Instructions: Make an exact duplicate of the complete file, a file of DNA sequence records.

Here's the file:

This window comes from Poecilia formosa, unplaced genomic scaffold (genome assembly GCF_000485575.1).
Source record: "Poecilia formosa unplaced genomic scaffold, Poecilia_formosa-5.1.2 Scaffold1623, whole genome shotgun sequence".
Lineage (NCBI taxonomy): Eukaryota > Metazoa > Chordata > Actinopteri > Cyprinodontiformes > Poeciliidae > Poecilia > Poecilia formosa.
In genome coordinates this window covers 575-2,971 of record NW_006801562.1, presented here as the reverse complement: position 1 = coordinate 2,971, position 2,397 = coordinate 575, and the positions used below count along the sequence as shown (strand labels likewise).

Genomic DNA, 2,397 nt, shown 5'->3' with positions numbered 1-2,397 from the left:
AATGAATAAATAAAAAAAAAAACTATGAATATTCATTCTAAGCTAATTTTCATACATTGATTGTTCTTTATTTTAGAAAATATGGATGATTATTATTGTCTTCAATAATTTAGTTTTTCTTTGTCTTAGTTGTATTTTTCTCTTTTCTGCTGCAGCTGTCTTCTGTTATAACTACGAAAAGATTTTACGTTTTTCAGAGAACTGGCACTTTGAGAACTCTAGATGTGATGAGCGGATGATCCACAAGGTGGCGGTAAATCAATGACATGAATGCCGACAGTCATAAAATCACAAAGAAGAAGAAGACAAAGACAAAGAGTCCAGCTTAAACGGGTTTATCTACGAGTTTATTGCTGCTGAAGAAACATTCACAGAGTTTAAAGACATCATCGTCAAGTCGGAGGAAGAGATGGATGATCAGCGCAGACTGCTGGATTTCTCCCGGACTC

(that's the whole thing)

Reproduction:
This window comes from Poecilia formosa, unplaced genomic scaffold (genome assembly GCF_000485575.1).
Source record: "Poecilia formosa unplaced genomic scaffold, Poecilia_formosa-5.1.2 Scaffold1623, whole genome shotgun sequence".
Lineage (NCBI taxonomy): Eukaryota > Metazoa > Chordata > Actinopteri > Cyprinodontiformes > Poeciliidae > Poecilia > Poecilia formosa.
In genome coordinates this window covers 575-2,971 of record NW_006801562.1, presented here as the reverse complement: position 1 = coordinate 2,971, position 2,397 = coordinate 575, and the positions used below count along the sequence as shown (strand labels likewise).

Genomic DNA, 2,397 nt, shown 5'->3' with positions numbered 1-2,397 from the left:
AATGAATAAATAAAAAAAAAAACTATGAATATTCATTCTAAGCTAATTTTCATACATTGATTGTTCTTTATTTTAGAAAATATGGATGATTATTATTGTCTTCAATAATTTAGTTTTTCTTTGTCTTAGTTGTATTTTTCTCTTTTCTGCTGCAGCTGTCTTCTGTTATAACTACGAAAAGATTTTACGTTTTTCAGAGAACTGGCACTTTGAGAACTCTAGATGTGATGAGCGGATGATCCACAAGGTGGCGGTAAATCAATGACATGAATGCCGACAGTCATAAAATCACAAAGAAGAAGAAGACAAAGACAAAGAGTCCAGCTTAAACGGGTTTATCTACGAGTTTATTGCTGCTGAAGAAACATTCACAGAGTTTAAAGACATCATCGTCAAGTCGGAGGAAGAGATGGATGATCAGCGCAGACTGCTGGATTTCTCCCGGACTC